Clark wheeled dozer at Drax

A large Clark wheeled Dozer used at Drax power station on coal stockpile trimming duties and for feeding the conveyor loading system

Clark Equipment Company was a designer, manufacturer, and seller of industrial and construction machinery and equipment. They took over the Michigan Power Shovel Company in 1953, and created the Construction Machinery Division based at Benton Harbour, Michigan in the USA.


Clark's predecessor was the George R. Rich Manufacturing Company, founded in 1903 in Chicago, Illinois by executives of the Illinois Steel Company.

The company moved to Buchanan, Michigan in 1904 when that city's chamber of commerce advertised a financially sound deal with respect to industrial rent and power supply.

Eugene Clark, an Illinois Steel employee at the time, determined that the metallurgy of Rich Manufacturing's principal product, a railroad rail drill named the Celfor Drill, was faulty, and also found fault with both the management and basic operations, which he ultimately corrected after the condition of him becoming an equal partner was established.

In 1916 he merged Rich Manufacturing, which by then had been renamed Celfor Tool, and Buchanan Electric Steel Company, an offshoot of the former, and formed Clark Equipment Company, named after Mr. Clark.

From the 1920s until the 1960s, Clark made many acquisitions and continued to grow as a company, but in the 1960s and again in the 1980s, the acquisitions became unmanageable, and many were sold.

Also in 1969 Clark acquired the Melroe line of skid-steer loaders and agricultural products.

In 1985 a joint venture with Volvo of Sweden was formed, with Clarke-Michigan becoming part of VME Group. The Loaders line being merged into Volvo's Loader range with an L designation. By 1994 the Michigan name was dropped.

By the early 1990s, Melroe Company was a wholly owned subsidiary of Clark, selling skid-steel loaders under the Bobcat trademark and its agricultural sprayers under Spra-Coupe

Despite management's efforts to strengthen its core products, Clark's fork lift business was not performing up to expectation. Fork lift sales provided 44 percent of Clark's revenues but only 12 percent of its profits in 1990. Management dropped its prices to maintain its 20 percent U.S. market share in an industry that had overcapacity and faced increasing competition from other U.S. and Japanese companies. As sales and margins continued to fall, Clark sold its material handling subsidiary to Terex Corporation in 1992. The agreement reduced the company's overall annual sales but improved its profit margins. Terms of the sale provided Clark with an increase of cash and eliminated $30 million in liability claims against the subsidiary that Terex assumed.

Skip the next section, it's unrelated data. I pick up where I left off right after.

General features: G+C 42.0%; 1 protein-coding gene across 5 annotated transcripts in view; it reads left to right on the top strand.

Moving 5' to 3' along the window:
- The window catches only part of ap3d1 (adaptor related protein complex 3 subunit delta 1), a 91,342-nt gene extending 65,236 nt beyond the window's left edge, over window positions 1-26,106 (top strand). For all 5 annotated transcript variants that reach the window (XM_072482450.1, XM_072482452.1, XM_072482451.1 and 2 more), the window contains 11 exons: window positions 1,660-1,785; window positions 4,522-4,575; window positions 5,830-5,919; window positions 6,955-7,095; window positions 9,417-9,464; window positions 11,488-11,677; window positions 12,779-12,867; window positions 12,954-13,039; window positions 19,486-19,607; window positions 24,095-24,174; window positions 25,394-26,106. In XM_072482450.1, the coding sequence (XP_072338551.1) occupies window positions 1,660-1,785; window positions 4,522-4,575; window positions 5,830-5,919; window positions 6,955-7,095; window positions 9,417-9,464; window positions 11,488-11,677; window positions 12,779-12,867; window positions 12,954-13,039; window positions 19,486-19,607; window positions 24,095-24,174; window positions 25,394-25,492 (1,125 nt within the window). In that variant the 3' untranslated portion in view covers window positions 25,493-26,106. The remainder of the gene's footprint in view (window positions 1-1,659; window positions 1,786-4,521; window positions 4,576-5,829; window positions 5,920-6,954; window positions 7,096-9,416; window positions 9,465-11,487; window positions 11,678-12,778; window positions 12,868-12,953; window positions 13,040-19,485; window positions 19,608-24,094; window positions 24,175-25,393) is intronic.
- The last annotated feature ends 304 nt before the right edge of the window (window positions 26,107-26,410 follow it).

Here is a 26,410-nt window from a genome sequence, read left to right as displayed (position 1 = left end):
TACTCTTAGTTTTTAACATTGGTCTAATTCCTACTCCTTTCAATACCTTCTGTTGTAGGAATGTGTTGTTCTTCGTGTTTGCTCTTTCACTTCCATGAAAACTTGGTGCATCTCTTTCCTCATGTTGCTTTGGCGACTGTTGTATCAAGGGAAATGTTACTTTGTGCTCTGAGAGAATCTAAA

In 1991, after restating for the sale of the fork lift business and excluding a $244.9 million non-cash charge for post-retirement benefits, Clark reported a nearly $93 million loss from its four remaining business segments: Melroe, Clark-Hurth Components, Clark Automotive, and VME, the company's 50 percent joint venture with AB Volvo. By the 1990s, Clark had internationally integrated each of the business segments. Clark Automotive's on-highway products were manufactured in Brazil and sold to the nation's automobile industry and the medium-duty truck industries in South and North America. Melroe's off-highway products were manufactured in the United States and through licensees in Australia and Japan and sold worldwide under the Melroe and Bobcat names. Clark Hurth products were manufactured in the United States, Europe, and through a licensee in South Africa and sold to construction, mining, and material handling equipment industries throughout the world.

Despite the continued soft world economies, Clark reported a net profit in 1992, due in large part from its $20.2 million profit from its non-joint venture concerns. VME improved its performance, but still reported a net loss due to continued restructuring costs and acquisitions. Melroe was responsible for 51 percent of Clark's total sales. Its market position remained strong, and its share of world skid-steer loaders was over 50 percent. Sales from Clark-Hurth accounted for 30 percent, and Clark Automotive accounted for 18 percent of Clark's total sales.

In 1995, Clark was acquired by Ingersoll Rand.[1]

In 1996, Ingersoll Rand donated two tons of Clark archives to the Berrien County Historical Association, and the Berrien County 1839 Courthouse Museum is now the Clark archives repository.[2]

Model RangeEdit

Wheeled Loaders

  • Michigan 75A - 1954
  • Michigan 125A - 1954
  • Michigan 175A - 1954
  • Michigan 275A - 1957
  • Michigan 375A - 1957
  • Michigan 475A - 1965 12 cu yd 635 hp
    • Michigan 475B
    • Michigan 475C - 19 ? - 1987
  • Michigan 675 - 1973-76 190 ton 1270 hp fron twin Cummins engines
  • Michigan/Volvo L480 - 1987

Wheeled Dozers

  • Michigan 280 - 1957, 262 hp
  • Michigan 380 - 1857, 31 ton, 375 hp
  • Michigan 480 - 1958, 52 ton, ? hp

UK PreservationEdit

Some of the smaller machines are in UK collections.

See alsoEdit


  1. "Purchase of Clark stock ends buyout", South Bend Tribune (1995-05-26). Retrieved on 2008-04-01. 
  2. "The Collections and Archives". The Berrien County Historical Association. Retrieved on 2008-04-01.

External linksEdit

  • Books about Buchanan (The Southwest Michigan Store / Great Lakes Antiques Mall, Coloma, Michigan) - Includes a listing of books about Clark Equipment Company.

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